Schools School of sustainability

Courtney Hicks with her students in the garden. Photo: Meredith O'Shea

At a Rosanna primary school, sustainability practices are at the core of school life, from recycling to composting, and worm and chicken farms.

From worm farms to whole-of-school ‘no waste’ days, at Banyule Primary School, sustainability is everyone’s business.

“Every teacher and every student is involved in our sustainability program,” says Courtney Hicks, who has served as the Rosanna school’s Sustainability Coordinator for the past five years. “It involves all the support staff, everybody.”

Beginning with school garden beds back in 2011, a few years later Banyule Primary School signed up with ResourceSmart Schools, a free program run by Sustainability Victoria that helps schools embed sustainability within their curriculum. 

Banyule PS has now developed a range of sustainability initiatives, including water tanks, a greenhouse, solar panels, composting, chickens and a worm farm. They’ve also achieved the highest possible ResourceSmart rating of five stars, recognising that the school not only integrates sustainability in everything they do, but also helps other schools become sustainable.

“We teach kids that we’re not sending paper to landfill ever – we’ve got recycling bins for that. We’re not throwing fruit into the red landfill bins – we’re giving it to the chooks.”

Courtney says one of the keys to the school’s environmental success is its whole-of-school participation. “Through the house system, students are divided into four Action Teams, representing the four areas of sustainability: waste, biodiversity, energy and water. Each house focuses on one of the areas for an hour each term and at the end of Term 4 we have a celebration day.”

Banyule Primary also adopts a student-led approach. “There are student sustainability leaders from each class and one for every year,” says Courtney. “They get to run different events at the school that we hold for sustainability days, and go to ‘kids teaching kids’ conferences.”

Banyule Primary students show off their chooks. Photos: Meredith O'Shea

Students also get involved in monitoring water usage through the Schools Water Efficiency Program (SWEP), a program available to all Victorian schools. Through SWEP, data loggers attached to the water metre are used to notify the school any time water usage exceeds a norm, allowing leaks to be detected and rectified. “It alerts me via email if a tap is left on,” says Courtney. “Then we get the kids involved in what could be causing the leak.

“We also have the four-colour bin system in every classroom for mixed recyclables, paper, compost and landfill. It teaches kids from a young age how to recycle, and where to put rubbish. We teach kids that we’re not sending paper to landfill ever – we’ve got recycling bins for that. We’re not throwing fruit into the red landfill bins – we’re giving it to the chooks.”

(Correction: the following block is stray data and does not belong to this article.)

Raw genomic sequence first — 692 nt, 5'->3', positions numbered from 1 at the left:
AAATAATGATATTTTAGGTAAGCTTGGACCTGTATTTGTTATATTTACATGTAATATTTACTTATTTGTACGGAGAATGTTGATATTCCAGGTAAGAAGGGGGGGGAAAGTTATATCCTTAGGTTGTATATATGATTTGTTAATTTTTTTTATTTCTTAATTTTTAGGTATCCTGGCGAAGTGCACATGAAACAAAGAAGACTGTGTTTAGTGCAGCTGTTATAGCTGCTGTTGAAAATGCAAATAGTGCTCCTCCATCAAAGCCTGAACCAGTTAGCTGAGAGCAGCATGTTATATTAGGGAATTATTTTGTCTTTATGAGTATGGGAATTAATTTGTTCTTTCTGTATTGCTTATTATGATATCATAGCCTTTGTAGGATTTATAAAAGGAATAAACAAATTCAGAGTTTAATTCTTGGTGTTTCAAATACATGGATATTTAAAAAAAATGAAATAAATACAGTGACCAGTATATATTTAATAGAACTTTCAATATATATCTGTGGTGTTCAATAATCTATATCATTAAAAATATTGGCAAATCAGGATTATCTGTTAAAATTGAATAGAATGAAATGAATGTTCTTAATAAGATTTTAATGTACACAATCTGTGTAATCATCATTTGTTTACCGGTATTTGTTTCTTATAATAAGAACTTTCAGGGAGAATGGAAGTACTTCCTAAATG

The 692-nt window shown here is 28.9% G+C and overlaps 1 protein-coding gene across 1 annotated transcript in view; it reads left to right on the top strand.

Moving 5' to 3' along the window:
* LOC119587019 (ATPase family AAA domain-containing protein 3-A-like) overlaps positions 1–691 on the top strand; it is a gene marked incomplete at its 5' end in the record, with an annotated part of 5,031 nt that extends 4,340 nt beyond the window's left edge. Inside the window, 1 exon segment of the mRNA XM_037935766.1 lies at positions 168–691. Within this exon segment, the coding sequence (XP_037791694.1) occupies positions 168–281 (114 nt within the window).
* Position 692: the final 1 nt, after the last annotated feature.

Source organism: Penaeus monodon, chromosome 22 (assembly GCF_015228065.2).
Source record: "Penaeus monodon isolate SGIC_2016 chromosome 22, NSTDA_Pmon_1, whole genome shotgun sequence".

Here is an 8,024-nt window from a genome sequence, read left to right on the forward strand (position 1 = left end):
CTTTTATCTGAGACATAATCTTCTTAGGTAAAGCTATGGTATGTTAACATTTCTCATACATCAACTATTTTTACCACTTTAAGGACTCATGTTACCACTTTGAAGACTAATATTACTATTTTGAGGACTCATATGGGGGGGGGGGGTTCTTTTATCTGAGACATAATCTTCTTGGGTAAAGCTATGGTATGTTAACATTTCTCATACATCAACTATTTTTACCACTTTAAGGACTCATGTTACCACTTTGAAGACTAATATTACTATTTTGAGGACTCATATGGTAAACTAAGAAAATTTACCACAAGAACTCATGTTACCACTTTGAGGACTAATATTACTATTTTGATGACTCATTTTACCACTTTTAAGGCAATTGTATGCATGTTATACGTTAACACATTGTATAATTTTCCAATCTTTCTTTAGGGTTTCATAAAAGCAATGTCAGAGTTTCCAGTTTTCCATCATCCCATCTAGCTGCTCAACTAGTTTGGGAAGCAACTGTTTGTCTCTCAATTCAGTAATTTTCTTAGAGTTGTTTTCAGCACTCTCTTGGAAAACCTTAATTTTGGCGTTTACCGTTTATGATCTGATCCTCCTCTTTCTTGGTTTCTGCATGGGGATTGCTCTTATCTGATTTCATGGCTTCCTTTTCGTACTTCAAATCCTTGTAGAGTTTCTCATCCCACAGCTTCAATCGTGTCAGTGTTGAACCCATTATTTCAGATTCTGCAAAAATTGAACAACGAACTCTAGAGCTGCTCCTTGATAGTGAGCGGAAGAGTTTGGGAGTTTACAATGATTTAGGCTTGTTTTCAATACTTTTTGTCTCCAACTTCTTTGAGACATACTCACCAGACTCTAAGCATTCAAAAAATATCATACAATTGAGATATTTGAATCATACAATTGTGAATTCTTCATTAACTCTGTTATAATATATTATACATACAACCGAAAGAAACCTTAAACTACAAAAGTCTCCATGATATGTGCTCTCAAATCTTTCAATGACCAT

“Kids will bring their lunch in a container, and teachers will avoid using paper handouts. We’ll try to do everything in our books or electronically.”

Focusing on waste this term, Courtney says the Sustainability Committee is planning to collect chip wrappers for soft plastics recycling, as well as investing in a new Green Cone composter, a maintenance-free compost system. They’re also planning a series of whole-of-school ‘no rubbish’ days.

“Kids will bring their lunch in a container, and teachers will avoid using paper handouts. We’ll try to do everything in our books or electronically,” says Courtney. “We’re also having Mondo clothing coming out, to collect unused clothing and send it to countries that need it.”

In 2016, the school won the ResourceSmart School of the Year award as well as first place in the SWEP competition, amounting to an impressive $15,000 that was put towards additional sustainability initiatives in the form of solar panels, an Indigenous garden, and a ‘frog bog’ habitat, which students assisted in building.

Courtney says one of the challenges to maintaining the momentum for sustainability at the school is in keeping the content engaging and new. “The kids that are new to the school really like the whole school sustainability days, but in the upper years it can be tricky to keep it fun and interesting.”

Nonetheless, the positive impact of the program and contributing towards the environmental conscience of our future leaders far outweighs any negatives. “It’s great seeing the kids excited about sustainability,” says Courtney, “and for them to know that they’re actually making a difference.”

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